Mayo Clinic announced Tuesday that female employees no longer will be required to wear pantyhose in certain work areas.

The changes to the clinic's Dress and Decorum Policy go into effect Friday, not quite early enough for the 90-degree weather on Tuesday, but still fairly early in the summer. The policy previously required exposed feet to be covered at all times.

"When I heard, I felt pure joy," senior web production specialist Danielle Teal said. "Several people had been pretty vocal about wanting the changes, and many felt that the policy was outdated,"

Mayo Clinic said in a statement that, "Dress & decorum guidelines help Mayo Clinic employees understand expectations concerning appearance and conduct, to ensure that our patients feel welcome, respected, comfortable and safe. While the policy is changing, employees are still expected to project a professional appearance and demeanor."

Mayo Clinic is famous for its emphasis on professional dress in the workplace. The Harvard Business Review and The Atlantic both wrote of the clinic's dress code, referred to as "Mayo-wear," in a 2009 essay by Mayo Medical School administrator Barbara Porter.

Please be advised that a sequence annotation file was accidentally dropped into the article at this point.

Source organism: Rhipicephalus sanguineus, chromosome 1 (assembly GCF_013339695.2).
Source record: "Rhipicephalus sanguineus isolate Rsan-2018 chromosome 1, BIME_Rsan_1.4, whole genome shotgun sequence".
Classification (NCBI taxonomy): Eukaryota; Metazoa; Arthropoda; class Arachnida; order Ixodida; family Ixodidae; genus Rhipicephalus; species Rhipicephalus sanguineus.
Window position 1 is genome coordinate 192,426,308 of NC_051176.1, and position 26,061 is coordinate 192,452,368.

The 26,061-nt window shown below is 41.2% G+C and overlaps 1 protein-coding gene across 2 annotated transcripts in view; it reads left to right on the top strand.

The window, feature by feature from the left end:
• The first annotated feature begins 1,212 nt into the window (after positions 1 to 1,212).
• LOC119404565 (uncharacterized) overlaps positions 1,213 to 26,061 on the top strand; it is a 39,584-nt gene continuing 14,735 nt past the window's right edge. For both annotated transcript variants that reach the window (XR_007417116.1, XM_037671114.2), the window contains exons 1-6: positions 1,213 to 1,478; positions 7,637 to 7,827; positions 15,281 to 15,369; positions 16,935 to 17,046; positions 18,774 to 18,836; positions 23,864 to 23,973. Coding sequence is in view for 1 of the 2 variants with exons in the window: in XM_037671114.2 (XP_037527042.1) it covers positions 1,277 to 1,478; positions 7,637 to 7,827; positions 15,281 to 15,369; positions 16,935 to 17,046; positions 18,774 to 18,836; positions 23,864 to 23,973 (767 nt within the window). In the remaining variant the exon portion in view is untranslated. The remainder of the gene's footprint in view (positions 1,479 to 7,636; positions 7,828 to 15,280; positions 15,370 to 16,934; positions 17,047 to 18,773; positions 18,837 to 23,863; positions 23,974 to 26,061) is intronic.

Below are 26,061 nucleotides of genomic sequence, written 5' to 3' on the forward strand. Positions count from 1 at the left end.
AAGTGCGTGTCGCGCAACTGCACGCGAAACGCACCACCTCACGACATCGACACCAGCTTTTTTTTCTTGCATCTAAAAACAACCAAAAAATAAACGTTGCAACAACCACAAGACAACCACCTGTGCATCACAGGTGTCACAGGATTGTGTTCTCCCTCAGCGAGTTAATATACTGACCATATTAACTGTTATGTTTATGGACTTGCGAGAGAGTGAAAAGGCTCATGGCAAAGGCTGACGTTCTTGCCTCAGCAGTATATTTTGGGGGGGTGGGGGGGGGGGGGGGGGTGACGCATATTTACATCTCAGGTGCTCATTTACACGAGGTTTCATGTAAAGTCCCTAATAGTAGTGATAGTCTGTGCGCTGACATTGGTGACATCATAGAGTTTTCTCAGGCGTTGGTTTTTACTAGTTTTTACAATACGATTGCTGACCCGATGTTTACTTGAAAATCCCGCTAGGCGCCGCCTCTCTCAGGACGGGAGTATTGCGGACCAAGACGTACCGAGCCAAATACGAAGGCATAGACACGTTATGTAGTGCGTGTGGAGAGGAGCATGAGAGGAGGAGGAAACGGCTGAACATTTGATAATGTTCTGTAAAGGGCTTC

The Mayo dress policy states the purpose of the professionalism requirements: "The appearance and demeanor of employees greatly impact patients' and customers' perceptions and, consequently, their impression of Mayo Clinic Health System."

Said Teal, "Employees really care about being professional. Either way works, and as long as women look professional, I feel they should not be required to wear pantyhose."

While pantyhose opponents have been vocal, Teal noted that reactions to the policy change have been mixed. Although pantyhose are no longer required, women still have the option to wear them if they choose.

The change may reflect the gradual disappearance of pantyhose from workplaces in general since their peak in the 1980s. The high-profile clothing company Hanesbrands estimated that the average 25- to 54-year-old American woman wore pantyhose 1.8 times per week in 2006, compared with 3.5 times in 1995.

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